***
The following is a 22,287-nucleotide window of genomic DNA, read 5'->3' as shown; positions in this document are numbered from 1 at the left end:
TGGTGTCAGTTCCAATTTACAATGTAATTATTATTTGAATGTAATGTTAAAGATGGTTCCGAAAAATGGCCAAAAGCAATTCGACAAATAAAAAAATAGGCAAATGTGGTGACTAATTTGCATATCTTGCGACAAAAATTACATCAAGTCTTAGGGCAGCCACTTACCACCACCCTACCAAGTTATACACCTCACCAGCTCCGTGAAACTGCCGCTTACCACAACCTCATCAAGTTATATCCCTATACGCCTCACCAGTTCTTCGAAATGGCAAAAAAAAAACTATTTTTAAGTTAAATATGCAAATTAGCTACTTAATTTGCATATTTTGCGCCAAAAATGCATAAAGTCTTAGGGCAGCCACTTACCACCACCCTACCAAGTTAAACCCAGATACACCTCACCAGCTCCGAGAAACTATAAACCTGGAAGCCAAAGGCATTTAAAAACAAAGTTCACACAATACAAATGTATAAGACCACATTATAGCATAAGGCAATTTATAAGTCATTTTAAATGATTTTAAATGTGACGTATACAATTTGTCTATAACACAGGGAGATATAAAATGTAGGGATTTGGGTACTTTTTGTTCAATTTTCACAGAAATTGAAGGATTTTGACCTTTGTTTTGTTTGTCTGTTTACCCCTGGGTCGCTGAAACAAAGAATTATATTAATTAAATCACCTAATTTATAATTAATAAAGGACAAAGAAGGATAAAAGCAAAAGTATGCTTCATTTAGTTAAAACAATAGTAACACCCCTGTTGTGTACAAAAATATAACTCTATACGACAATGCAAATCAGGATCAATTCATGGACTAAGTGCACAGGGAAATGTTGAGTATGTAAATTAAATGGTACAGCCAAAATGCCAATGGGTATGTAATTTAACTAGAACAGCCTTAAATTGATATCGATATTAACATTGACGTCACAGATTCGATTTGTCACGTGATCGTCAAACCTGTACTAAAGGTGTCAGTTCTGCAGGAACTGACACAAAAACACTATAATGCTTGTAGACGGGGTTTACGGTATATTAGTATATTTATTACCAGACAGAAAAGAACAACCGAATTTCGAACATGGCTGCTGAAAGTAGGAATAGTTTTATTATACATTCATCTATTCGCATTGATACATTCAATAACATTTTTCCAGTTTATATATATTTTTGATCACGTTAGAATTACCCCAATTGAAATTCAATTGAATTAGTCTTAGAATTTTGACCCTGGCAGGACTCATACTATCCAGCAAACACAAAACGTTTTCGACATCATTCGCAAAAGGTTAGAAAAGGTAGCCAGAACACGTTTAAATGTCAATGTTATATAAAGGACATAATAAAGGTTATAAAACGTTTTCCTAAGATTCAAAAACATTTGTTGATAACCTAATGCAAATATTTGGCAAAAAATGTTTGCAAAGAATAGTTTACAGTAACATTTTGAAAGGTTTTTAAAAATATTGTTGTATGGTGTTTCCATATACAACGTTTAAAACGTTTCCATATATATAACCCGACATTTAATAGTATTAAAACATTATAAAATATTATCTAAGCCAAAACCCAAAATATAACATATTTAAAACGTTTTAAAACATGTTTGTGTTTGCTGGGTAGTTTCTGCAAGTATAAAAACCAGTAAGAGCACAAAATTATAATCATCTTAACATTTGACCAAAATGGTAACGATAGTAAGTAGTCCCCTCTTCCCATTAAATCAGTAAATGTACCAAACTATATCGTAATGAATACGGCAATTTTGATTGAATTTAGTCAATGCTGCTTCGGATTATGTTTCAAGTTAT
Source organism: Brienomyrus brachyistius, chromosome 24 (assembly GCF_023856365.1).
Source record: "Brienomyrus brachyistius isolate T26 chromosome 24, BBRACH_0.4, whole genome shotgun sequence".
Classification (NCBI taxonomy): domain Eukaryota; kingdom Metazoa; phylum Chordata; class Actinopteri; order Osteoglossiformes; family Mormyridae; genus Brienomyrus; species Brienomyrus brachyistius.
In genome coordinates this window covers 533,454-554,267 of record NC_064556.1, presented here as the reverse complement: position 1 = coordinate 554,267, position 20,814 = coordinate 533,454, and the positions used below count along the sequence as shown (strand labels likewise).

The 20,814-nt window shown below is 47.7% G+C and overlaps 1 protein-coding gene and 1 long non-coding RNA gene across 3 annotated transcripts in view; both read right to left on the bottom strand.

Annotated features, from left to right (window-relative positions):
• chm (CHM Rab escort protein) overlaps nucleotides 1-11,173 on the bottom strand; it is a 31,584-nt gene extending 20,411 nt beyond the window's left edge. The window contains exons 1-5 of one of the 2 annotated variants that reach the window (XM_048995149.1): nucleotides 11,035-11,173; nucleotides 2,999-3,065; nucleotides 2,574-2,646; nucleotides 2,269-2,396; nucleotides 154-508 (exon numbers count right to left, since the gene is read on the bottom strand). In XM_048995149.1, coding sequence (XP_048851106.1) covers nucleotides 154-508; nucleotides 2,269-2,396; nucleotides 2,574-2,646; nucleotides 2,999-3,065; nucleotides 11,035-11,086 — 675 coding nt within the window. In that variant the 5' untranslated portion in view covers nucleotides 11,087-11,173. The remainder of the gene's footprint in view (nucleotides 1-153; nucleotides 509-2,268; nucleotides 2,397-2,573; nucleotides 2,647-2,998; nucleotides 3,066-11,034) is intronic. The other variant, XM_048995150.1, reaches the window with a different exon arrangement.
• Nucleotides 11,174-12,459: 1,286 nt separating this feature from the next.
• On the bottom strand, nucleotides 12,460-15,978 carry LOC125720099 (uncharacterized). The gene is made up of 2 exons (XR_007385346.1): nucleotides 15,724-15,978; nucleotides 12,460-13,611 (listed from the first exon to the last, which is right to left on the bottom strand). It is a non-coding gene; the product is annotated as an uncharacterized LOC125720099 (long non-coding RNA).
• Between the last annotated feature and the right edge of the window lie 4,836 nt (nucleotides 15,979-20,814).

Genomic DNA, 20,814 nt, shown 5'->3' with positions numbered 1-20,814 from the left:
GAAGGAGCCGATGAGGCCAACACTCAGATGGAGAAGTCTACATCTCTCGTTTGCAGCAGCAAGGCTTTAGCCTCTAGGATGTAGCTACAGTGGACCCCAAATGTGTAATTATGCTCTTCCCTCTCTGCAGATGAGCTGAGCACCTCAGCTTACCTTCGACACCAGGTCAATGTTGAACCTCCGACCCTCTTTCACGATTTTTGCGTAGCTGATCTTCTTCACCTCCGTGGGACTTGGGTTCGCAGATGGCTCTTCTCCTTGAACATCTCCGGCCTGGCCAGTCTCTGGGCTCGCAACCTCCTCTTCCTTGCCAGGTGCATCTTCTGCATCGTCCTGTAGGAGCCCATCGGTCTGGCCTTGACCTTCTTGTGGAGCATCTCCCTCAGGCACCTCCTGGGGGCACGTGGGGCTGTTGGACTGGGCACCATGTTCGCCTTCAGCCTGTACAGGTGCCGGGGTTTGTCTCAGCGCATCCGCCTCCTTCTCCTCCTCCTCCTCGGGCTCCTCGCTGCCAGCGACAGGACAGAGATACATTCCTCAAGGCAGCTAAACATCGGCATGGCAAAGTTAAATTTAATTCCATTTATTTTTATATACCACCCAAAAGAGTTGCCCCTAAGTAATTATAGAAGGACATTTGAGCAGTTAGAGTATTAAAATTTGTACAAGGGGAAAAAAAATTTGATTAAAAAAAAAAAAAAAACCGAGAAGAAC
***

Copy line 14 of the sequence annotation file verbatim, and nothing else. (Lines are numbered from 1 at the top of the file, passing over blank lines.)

GAAGGAGCCGATGAGGCCAACACTCAGATGGAGAAGTCTACATCTCTCGTTTGCAGCAGCAAGGCTTTAGCCTCTAGGATGTAGCTACAGTGGACCCCAAATGTGTAATTATGCTCTTCCCTCTCTGCAGATGAGCTGAGCACCTCAGCTTACCTTCGACACCAGGTCAATGTTGAACCTCCGACCCTCTTTCACGATTTTTGCGTAGCTGATCTTCTTCACCTCCGTGGGACTTGGGTTCGCAGATGGCTCTTCTCCTTGAACATCTCCGGCCTGGCCAGTCTCTGGGCTCGCAACCTCCTCTTCCTTGCCAGGTGCATCTTCTGCATCGTCCTGTAGGAGCCCATCGGTCTGGCCTTGACCTTCTTGTGGAGCATCTCCCTCAGGCACCTCCTGGGGGCACGTGGGGCTGTTGGACTGGGCACCATGTTCGCCTTCAGCCTGTACAGGTGCCGGGGTTTGTCTCAGCGCATCCGCCTCCTTCTCCTCCTCCTCCTCGGGCTCCTCGCTGCCAGCGACAGGACAGAGATACATTCCTCAAGGCAGCTAAACATCGGCATGGCAAAGTTAAATTTAATTCCATTTATTTTTATATACCACCCAAAAGAGTTGCCCCTAAGTAATTATAGAAGGACATTTGAGCAGTTAGAGTATTAAAATTTGTACAAGGGGAAAAAAAATTTGATTAAAAAAAAAAAAAAAACCGAGAAGAAC